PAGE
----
The scheme strategically replaced a significant early 20th century structure known as the Leslie Hotel. The Leslie Hotel in its heyday was an attractive and handsome property, however due to recent adaptations to its façade and significant rear extensions it had become aesthetically and socially detrimental to the locality. The dwellings themselves comprise a mix of traditional form and scale, especially those addressing Surrey Road, with contemporary detailing. The mews development at the rear of the site develops the contemporary aesthetic to produce a modern interpretation of the mews cottage. The building section and arrangement allows the efficient development of the site whilst maintaining key neighbour issues such as scale, overbearing, amenity and light.
Overall, the scheme demonstrates design excellence by combining a fresh, contemporary aesthetic within a traditional Conservation area.
The property relates directly to its surrounding neighbourhood by virtue of its scale, massing, build line and materials. The site constraints and opportunities allowed a reduction in scale compared to the original building whilst addressing the social impact presented by the former Leslie Hotel which had subsequently been sub-divided into multiple bedsits. The build line of the development allowed the provision of small landscaped front gardens and reinstatement of the traditional back edge of footpath boundary brick walling, providing a defensible space and relative privacy typified by early 20th century residential development.
By virtue of its mews cottages at the rear of the site the development provides natural policing both to the rear gardens of the frontage development and the courtyard itself. The properties reinstate and continue the rear alley whilst maintaining natural policing to ensure security and avoiding the anti-social behaviour so common within these features.
The external appearance including its finishes mixes contemporary sheet metal materials and detailing with traditional forms. The workmanship is of the highest standard and is in keeping with the quality early 20th century craftsmanship present within the adjoining properties.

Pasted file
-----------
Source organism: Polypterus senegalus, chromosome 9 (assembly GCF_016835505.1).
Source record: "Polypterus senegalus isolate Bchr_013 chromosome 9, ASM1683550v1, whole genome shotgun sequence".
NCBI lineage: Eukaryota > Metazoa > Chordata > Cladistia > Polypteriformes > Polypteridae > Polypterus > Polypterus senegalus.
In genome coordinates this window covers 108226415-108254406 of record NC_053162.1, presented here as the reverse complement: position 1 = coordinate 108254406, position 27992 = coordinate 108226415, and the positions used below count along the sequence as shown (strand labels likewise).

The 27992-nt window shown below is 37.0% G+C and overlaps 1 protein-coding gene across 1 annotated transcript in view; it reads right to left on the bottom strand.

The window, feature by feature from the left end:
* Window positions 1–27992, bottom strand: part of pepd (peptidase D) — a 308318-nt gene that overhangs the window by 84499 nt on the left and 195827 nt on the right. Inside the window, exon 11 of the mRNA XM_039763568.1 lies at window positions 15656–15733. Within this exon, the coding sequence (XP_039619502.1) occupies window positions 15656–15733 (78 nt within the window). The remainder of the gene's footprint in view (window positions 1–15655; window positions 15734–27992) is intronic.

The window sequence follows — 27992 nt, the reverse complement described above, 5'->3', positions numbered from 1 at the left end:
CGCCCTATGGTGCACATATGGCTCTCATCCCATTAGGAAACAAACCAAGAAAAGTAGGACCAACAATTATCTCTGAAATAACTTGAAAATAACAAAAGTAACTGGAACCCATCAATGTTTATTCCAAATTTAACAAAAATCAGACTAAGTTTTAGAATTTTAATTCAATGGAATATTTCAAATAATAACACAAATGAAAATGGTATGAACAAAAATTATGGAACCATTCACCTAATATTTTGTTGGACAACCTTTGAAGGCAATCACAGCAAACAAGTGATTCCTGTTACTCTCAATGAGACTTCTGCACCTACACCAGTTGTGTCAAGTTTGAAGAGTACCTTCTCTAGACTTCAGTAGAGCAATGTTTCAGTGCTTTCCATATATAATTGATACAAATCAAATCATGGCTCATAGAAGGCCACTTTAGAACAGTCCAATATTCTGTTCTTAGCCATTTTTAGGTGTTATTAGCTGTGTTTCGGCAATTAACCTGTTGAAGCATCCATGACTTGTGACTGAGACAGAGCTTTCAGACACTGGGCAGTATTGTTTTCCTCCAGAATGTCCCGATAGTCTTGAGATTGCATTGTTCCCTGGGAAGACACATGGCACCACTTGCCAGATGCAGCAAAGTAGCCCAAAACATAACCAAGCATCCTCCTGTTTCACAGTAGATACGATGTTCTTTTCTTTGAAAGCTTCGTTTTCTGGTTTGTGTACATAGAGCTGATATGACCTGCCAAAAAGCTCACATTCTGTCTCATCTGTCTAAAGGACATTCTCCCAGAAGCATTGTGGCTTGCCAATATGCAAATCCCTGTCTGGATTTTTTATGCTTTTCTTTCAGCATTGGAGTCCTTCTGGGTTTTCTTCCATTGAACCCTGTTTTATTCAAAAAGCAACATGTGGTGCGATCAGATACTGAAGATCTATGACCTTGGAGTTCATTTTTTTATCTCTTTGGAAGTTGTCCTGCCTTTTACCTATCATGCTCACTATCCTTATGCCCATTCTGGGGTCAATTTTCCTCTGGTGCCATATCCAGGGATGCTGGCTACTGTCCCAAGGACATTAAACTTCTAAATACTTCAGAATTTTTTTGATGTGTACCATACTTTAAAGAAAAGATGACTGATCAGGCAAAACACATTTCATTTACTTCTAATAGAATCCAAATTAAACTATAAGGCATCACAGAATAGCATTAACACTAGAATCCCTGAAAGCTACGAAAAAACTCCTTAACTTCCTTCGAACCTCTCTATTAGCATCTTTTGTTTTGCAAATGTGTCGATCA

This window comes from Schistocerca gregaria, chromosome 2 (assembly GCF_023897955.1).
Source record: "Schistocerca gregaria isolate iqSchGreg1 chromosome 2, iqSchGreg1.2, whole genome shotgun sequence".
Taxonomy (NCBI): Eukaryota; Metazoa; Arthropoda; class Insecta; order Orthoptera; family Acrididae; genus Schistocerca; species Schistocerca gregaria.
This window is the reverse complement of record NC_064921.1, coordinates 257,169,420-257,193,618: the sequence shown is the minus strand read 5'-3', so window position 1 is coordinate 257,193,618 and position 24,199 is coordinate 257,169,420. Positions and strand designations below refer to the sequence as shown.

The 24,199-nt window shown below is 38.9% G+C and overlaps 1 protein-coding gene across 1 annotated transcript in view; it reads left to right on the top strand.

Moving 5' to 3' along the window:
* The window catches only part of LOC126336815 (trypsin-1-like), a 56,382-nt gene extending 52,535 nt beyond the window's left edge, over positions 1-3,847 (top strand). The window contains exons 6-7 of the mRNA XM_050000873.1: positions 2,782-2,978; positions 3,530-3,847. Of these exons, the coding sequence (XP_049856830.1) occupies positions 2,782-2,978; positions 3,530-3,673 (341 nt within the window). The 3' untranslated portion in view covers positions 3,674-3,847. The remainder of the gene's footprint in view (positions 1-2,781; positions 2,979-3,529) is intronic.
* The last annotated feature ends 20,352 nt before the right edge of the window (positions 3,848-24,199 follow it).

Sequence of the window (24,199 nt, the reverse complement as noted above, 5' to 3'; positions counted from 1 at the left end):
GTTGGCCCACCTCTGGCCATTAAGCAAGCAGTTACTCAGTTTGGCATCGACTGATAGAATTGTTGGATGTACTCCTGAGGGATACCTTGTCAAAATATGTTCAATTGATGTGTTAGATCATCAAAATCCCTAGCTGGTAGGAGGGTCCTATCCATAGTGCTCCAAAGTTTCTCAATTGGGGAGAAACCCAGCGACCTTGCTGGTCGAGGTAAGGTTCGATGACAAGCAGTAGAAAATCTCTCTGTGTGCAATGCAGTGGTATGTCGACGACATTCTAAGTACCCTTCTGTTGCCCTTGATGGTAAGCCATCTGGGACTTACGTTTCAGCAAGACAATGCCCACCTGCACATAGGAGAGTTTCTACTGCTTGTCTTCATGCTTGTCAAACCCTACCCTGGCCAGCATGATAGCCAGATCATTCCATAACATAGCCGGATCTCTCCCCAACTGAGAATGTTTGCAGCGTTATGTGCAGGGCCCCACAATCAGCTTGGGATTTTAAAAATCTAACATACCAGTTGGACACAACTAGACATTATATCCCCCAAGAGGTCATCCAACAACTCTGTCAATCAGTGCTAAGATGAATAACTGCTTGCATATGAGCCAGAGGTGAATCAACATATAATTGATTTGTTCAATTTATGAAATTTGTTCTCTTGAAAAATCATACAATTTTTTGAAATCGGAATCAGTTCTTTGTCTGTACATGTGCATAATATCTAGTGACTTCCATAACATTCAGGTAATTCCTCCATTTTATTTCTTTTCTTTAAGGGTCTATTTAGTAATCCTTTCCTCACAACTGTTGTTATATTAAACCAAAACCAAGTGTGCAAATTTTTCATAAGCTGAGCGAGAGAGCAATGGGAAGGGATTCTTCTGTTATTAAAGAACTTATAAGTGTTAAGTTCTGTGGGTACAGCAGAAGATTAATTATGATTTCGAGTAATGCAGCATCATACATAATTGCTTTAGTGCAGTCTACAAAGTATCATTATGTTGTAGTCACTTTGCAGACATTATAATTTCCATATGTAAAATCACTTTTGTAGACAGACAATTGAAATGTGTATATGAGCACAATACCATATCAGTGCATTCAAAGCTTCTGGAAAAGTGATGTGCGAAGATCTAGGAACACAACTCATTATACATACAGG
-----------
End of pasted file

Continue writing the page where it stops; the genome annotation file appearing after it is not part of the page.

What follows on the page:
The properties met the requirements of Building Regulations Part L by a fabric first approach thus avoiding the need for potentially unsightly zero carbon technology. Although not cutting edge, the decision to avoid such visually intrusive technologies is a progressive development of the need to produce sustainable and environmentally friendly residential accommodation that does not conflict with historic location.
The use of a shallow mono pitch standing seam sheet metal roof on the mews cottages is an integral element permitting a 2 storey dwelling to be erected in close proximity to adjacent residential dwellings and their private amenity. In our view the use of this contemporary material provides a positive contribution to the aesthetic of the development and contributes to the architectural quality of the wider area.
The project, which was part of the Margate Live initiative – was developed with the specific intention of removing excessive studio/bedsit accommodation from key localities within the Cliftonville area; replacing such accommodation with quality family dwellings for sale. The programme is intended as a catalyst to facilitate the change in desirability of streets previously constrained by social imbalances to attract other owner-occupiers as well as encouraging private developers to provide quality accommodation rather than continue the prevalence of converting large family houses into smaller bedsits and studios.
It is considered that this development, has made a significant change to the visual appearance of the street and is beginning to have an affect on other economic activities.
- 1x Kent Design & Development Award 2017